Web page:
Thursday, January 19, 2006

The Beginning

My bags were packed and I purchased my exit ticket when it occurred to me that I still did not have a good reason for leaving. It has been almost fifteen years since I graduated from medical school. I was feeling like many of my colleagues in medicine and said that I had enough and wasn't going to take it anymore. I closed my office, said goodbye to my friends at the hospital where I practiced and paid the tail on my medical liability (malpractice) insurance. (The total exit fee was around eighty thousand dollars which is about what it cost me to get into medicine.) My reasons for leaving were numerous and sounded like those I listened to for years in the doctor's lounge. I began writing which was amazingly therapeutic. Much of what I wrote about were justifications for why I was leaving. Decreasing reimbursements. Rising costs, especially medical liability insurance. Litigious patients. Greedy lawyers. Manipulative insurance companies. Hospital administrators that really didn't understand patient care and were only concerned with the bottom line. Corrupt politicians who for years turned their backs on the growing problems. Incompetent physicians and medical societies that lack the good sense to know when to function like a team and circle the wagons when they are under attack and in the fight of their life. You name it, I found a reason to point the finger and blame and there was plenty to go around. I came to the initial conclusion that the whole United States health care system was quickly going down the toilet. I thought, "Good. Flush twice because these endotoxic swine need to be pushed far out to sea." Ok, I was a little bitter and slightly burnt around the edges. I wrote like this for months and then one day the writing changed and I realized that so had I. After mentally purging myself I began to see something different happening in our health care system. I don't have a crystal ball but I noticed an emerging pattern which I believe explains what this process is. Our health care system is not dying. Far from it. It is being reborn. There is an emerging paradigm happening before our eyes that will eventually replace the currently established paradigm. I began writing feverishly in my journal and thought I would share this publicly. It is what this blog is about. There is a crisis in our health care system but it is a transforming crisis. Things are going to get ugly for awhile but when it's over it will be better and stronger as a result. There will still be problems and there will still be challenges but I truly believe it will better and stronger. I also believe it will fundamentally appear radically different then what it looks like today. So I have unpacked my bags and put the ticket on hold. I'm going to stick around a little longer to see how it shakes out in the coming years.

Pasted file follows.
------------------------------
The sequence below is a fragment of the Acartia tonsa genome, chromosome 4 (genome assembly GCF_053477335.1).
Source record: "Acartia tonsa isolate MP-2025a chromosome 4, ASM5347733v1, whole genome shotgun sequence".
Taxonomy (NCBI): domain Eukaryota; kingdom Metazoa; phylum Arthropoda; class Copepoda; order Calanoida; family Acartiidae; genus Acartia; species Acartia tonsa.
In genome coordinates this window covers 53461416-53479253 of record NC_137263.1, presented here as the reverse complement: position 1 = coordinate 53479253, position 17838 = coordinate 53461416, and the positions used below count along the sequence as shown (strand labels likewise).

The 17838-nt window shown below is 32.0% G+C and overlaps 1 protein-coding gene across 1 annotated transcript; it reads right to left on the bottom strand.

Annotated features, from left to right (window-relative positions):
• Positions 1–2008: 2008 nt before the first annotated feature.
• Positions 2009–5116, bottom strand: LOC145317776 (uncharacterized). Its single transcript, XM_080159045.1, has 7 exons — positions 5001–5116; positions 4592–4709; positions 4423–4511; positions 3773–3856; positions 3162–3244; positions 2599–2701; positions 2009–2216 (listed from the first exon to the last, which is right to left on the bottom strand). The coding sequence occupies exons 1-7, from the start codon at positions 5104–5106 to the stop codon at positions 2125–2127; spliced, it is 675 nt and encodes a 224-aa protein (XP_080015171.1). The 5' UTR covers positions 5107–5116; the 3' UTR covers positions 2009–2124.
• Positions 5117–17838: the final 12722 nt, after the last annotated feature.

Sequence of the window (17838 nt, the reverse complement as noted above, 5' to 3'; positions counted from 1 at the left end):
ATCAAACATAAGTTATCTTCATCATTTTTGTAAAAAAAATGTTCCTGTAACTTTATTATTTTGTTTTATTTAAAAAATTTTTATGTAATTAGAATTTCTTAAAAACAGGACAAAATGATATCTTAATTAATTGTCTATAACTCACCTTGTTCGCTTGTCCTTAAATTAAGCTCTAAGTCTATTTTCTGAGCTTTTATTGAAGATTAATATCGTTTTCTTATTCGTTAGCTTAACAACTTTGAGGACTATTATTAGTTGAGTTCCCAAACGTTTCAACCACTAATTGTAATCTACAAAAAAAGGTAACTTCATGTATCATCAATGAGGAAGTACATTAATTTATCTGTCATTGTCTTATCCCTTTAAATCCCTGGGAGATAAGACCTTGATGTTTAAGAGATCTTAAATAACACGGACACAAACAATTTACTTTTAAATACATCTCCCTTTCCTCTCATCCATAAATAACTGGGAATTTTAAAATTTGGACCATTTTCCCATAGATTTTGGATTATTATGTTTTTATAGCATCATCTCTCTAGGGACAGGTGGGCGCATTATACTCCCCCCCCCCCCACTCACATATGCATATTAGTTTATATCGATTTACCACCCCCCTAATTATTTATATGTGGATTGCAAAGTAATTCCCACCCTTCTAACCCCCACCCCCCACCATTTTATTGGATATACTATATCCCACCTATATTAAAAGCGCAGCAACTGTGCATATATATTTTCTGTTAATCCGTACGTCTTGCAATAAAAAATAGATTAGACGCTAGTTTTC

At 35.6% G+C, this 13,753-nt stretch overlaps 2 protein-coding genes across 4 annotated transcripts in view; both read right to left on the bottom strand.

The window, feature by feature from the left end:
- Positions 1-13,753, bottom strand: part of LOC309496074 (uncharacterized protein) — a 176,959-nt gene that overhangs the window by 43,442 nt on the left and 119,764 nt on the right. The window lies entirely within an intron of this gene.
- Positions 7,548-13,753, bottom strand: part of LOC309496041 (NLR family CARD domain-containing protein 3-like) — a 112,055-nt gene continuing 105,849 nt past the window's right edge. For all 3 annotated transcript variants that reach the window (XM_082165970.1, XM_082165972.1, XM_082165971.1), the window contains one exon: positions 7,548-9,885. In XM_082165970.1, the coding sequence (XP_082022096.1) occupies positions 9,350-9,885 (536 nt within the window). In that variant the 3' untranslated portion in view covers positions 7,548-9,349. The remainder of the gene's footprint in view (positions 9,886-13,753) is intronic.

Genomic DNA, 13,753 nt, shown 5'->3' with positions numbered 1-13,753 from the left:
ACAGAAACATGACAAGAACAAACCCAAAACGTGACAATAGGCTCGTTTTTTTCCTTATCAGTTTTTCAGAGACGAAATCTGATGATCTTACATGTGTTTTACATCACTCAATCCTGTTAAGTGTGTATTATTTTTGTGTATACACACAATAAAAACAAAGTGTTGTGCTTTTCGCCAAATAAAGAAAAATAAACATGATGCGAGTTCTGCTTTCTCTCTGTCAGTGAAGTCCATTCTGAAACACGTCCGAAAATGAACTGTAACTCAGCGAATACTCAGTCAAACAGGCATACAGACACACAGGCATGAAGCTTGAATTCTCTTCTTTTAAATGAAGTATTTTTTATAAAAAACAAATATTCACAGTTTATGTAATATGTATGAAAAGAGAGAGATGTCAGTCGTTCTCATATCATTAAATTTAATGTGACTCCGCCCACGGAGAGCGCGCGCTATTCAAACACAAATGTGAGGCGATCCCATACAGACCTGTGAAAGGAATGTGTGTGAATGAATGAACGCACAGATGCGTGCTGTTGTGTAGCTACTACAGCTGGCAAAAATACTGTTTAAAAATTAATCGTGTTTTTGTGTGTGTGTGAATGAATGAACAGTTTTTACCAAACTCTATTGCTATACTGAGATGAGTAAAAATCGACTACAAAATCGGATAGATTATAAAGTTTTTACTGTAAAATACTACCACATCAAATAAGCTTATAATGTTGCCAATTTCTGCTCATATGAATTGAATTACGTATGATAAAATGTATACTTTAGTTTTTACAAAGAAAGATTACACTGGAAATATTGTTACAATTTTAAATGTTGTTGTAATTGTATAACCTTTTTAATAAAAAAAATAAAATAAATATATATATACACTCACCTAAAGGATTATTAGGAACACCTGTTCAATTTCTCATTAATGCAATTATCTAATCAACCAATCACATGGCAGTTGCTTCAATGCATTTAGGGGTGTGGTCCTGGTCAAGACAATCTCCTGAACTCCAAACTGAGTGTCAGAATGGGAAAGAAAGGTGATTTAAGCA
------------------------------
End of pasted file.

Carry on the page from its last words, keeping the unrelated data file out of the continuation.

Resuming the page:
No comments: